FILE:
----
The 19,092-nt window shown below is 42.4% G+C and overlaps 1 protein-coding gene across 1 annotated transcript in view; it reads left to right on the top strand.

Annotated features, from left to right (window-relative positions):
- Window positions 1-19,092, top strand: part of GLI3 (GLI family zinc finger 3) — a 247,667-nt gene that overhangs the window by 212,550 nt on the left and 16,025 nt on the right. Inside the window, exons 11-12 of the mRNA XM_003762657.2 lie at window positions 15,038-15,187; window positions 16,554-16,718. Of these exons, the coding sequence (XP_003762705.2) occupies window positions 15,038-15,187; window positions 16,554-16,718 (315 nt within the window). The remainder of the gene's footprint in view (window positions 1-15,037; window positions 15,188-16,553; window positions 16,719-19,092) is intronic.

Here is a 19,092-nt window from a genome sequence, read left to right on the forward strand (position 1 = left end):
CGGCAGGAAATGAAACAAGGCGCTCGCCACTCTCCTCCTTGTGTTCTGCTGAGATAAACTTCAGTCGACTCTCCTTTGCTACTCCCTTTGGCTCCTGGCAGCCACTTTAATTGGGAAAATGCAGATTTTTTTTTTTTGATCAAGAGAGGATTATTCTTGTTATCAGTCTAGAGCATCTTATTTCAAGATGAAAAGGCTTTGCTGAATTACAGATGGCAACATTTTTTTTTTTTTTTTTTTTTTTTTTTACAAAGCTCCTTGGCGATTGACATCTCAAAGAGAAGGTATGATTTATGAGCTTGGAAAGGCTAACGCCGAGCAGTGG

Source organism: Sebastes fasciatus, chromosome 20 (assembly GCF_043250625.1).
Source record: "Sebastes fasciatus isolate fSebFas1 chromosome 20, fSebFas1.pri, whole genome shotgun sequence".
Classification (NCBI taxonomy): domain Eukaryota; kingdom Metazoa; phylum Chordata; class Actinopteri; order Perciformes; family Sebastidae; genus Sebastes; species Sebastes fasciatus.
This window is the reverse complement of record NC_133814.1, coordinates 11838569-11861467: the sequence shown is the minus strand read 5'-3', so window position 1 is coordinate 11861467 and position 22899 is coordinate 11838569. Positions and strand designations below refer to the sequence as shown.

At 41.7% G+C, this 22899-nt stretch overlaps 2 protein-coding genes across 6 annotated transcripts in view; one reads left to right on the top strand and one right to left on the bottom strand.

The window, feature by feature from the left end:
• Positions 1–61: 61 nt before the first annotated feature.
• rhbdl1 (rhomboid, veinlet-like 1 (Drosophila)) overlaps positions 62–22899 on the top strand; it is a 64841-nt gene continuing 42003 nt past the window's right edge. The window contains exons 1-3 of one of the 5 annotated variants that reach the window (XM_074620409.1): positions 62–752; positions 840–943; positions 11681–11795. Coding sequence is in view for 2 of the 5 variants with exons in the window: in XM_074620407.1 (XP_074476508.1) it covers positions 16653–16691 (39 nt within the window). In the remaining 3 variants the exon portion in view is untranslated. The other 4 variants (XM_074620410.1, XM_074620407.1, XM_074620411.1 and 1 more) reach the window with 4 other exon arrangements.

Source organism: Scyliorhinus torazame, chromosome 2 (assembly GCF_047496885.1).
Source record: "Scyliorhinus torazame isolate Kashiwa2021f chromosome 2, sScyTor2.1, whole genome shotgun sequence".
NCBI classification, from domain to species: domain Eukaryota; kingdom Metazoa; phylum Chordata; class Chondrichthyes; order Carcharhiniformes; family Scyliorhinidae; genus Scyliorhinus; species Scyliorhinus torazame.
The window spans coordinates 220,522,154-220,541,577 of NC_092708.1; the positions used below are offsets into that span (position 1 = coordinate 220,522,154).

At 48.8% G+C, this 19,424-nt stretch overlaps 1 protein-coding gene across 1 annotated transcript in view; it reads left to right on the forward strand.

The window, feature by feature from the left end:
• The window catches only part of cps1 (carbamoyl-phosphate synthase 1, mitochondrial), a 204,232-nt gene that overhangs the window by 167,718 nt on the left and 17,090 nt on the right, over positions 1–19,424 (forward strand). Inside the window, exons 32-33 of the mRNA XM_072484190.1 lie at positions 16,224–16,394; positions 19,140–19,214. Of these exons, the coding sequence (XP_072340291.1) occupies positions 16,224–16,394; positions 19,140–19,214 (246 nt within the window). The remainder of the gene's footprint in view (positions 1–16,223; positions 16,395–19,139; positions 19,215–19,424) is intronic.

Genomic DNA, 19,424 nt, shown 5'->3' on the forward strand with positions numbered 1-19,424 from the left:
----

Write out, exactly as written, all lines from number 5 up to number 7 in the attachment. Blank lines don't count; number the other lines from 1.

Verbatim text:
CGGCAGGAAATGAAACAAGGCGCTCGCCACTCTCCTCCTTGTGTTCTGCTGAGATAAACTTCAGTCGACTCTCCTTTGCTACTCCCTTTGGCTCCTGGCAGCCACTTTAATTGGGAAAATGCAGATTTTTTTTTTTTGATCAAGAGAGGATTATTCTTGTTATCAGTCTAGAGCATCTTATTTCAAGATGAAAAGGCTTTGCTGAATTACAGATGGCAACATTTTTTTTTTTTTTTTTTTTTTTTTTTACAAAGCTCCTTGGCGATTGACATCTCAAAGAGAAGGTATGATTTATGAGCTTGGAAAGGCTAACGCCGAGCAGTGG

Source organism: Sebastes fasciatus, chromosome 20 (assembly GCF_043250625.1).
Source record: "Sebastes fasciatus isolate fSebFas1 chromosome 20, fSebFas1.pri, whole genome shotgun sequence".